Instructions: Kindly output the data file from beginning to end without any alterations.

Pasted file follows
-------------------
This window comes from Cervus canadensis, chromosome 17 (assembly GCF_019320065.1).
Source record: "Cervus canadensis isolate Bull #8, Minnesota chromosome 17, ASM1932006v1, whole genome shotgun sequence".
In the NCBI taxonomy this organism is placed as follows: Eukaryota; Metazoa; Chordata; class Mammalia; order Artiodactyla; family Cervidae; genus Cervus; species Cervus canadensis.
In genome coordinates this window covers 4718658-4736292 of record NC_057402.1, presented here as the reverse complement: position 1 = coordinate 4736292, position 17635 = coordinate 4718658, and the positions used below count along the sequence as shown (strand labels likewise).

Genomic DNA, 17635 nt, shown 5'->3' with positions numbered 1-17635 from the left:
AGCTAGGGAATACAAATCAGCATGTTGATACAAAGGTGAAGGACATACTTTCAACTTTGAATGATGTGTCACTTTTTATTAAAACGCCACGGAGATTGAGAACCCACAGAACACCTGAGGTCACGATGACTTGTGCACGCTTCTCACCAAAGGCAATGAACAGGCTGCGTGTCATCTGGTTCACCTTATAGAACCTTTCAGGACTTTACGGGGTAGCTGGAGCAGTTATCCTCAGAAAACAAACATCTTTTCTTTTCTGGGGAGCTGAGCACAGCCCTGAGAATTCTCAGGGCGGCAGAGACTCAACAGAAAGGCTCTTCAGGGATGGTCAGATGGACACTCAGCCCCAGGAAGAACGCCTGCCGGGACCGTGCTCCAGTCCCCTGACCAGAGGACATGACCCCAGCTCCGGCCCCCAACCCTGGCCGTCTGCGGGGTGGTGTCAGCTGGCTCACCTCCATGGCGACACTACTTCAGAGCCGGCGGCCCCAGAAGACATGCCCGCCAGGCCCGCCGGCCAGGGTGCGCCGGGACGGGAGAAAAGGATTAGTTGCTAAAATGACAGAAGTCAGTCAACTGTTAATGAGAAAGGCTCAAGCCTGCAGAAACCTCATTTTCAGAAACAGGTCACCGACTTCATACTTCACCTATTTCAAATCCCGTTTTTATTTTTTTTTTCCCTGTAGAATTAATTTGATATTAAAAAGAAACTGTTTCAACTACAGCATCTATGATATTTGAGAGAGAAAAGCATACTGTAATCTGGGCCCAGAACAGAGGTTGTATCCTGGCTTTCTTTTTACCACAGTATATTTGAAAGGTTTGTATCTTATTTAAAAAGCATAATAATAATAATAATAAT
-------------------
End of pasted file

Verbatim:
This window comes from Cervus canadensis, chromosome 17 (assembly GCF_019320065.1).
Source record: "Cervus canadensis isolate Bull #8, Minnesota chromosome 17, ASM1932006v1, whole genome shotgun sequence".
In the NCBI taxonomy this organism is placed as follows: Eukaryota; Metazoa; Chordata; class Mammalia; order Artiodactyla; family Cervidae; genus Cervus; species Cervus canadensis.
In genome coordinates this window covers 4718658-4736292 of record NC_057402.1, presented here as the reverse complement: position 1 = coordinate 4736292, position 17635 = coordinate 4718658, and the positions used below count along the sequence as shown (strand labels likewise).

Genomic DNA, 17635 nt, shown 5'->3' with positions numbered 1-17635 from the left:
AGCTAGGGAATACAAATCAGCATGTTGATACAAAGGTGAAGGACATACTTTCAACTTTGAATGATGTGTCACTTTTTATTAAAACGCCACGGAGATTGAGAACCCACAGAACACCTGAGGTCACGATGACTTGTGCACGCTTCTCACCAAAGGCAATGAACAGGCTGCGTGTCATCTGGTTCACCTTATAGAACCTTTCAGGACTTTACGGGGTAGCTGGAGCAGTTATCCTCAGAAAACAAACATCTTTTCTTTTCTGGGGAGCTGAGCACAGCCCTGAGAATTCTCAGGGCGGCAGAGACTCAACAGAAAGGCTCTTCAGGGATGGTCAGATGGACACTCAGCCCCAGGAAGAACGCCTGCCGGGACCGTGCTCCAGTCCCCTGACCAGAGGACATGACCCCAGCTCCGGCCCCCAACCCTGGCCGTCTGCGGGGTGGTGTCAGCTGGCTCACCTCCATGGCGACACTACTTCAGAGCCGGCGGCCCCAGAAGACATGCCCGCCAGGCCCGCCGGCCAGGGTGCGCCGGGACGGGAGAAAAGGATTAGTTGCTAAAATGACAGAAGTCAGTCAACTGTTAATGAGAAAGGCTCAAGCCTGCAGAAACCTCATTTTCAGAAACAGGTCACCGACTTCATACTTCACCTATTTCAAATCCCGTTTTTATTTTTTTTTTCCCTGTAGAATTAATTTGATATTAAAAAGAAACTGTTTCAACTACAGCATCTATGATATTTGAGAGAGAAAAGCATACTGTAATCTGGGCCCAGAACAGAGGTTGTATCCTGGCTTTCTTTTTACCACAGTATATTTGAAAGGTTTGTATCTTATTTAAAAAGCATAATAATAATAATAATAAT